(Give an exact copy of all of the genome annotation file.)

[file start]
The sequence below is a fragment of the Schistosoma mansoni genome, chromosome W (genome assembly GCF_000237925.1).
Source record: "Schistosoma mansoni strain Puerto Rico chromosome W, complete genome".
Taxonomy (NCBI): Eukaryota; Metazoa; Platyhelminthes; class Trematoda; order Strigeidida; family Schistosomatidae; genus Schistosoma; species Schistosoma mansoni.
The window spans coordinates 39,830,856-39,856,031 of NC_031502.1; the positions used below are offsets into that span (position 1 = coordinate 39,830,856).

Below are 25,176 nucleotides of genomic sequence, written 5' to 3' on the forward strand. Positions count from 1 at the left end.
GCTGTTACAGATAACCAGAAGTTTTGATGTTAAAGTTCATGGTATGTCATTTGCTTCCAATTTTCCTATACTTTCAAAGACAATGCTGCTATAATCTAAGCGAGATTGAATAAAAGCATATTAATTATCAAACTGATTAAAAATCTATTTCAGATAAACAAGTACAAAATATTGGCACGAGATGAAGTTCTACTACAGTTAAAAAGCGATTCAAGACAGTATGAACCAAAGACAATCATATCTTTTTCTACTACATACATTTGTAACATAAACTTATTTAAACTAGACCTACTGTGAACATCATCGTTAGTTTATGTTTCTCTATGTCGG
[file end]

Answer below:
The sequence below is a fragment of the Schistosoma mansoni genome, chromosome W (genome assembly GCF_000237925.1).
Source record: "Schistosoma mansoni strain Puerto Rico chromosome W, complete genome".
Taxonomy (NCBI): Eukaryota; Metazoa; Platyhelminthes; class Trematoda; order Strigeidida; family Schistosomatidae; genus Schistosoma; species Schistosoma mansoni.
The window spans coordinates 39,830,856-39,856,031 of NC_031502.1; the positions used below are offsets into that span (position 1 = coordinate 39,830,856).

Below are 25,176 nucleotides of genomic sequence, written 5' to 3' on the forward strand. Positions count from 1 at the left end.
GCTGTTACAGATAACCAGAAGTTTTGATGTTAAAGTTCATGGTATGTCATTTGCTTCCAATTTTCCTATACTTTCAAAGACAATGCTGCTATAATCTAAGCGAGATTGAATAAAAGCATATTAATTATCAAACTGATTAAAAATCTATTTCAGATAAACAAGTACAAAATATTGGCACGAGATGAAGTTCTACTACAGTTAAAAAGCGATTCAAGACAGTATGAACCAAAGACAATCATATCTTTTTCTACTACATACATTTGTAACATAAACTTATTTAAACTAGACCTACTGTGAACATCATCGTTAGTTTATGTTTCTCTATGTCGG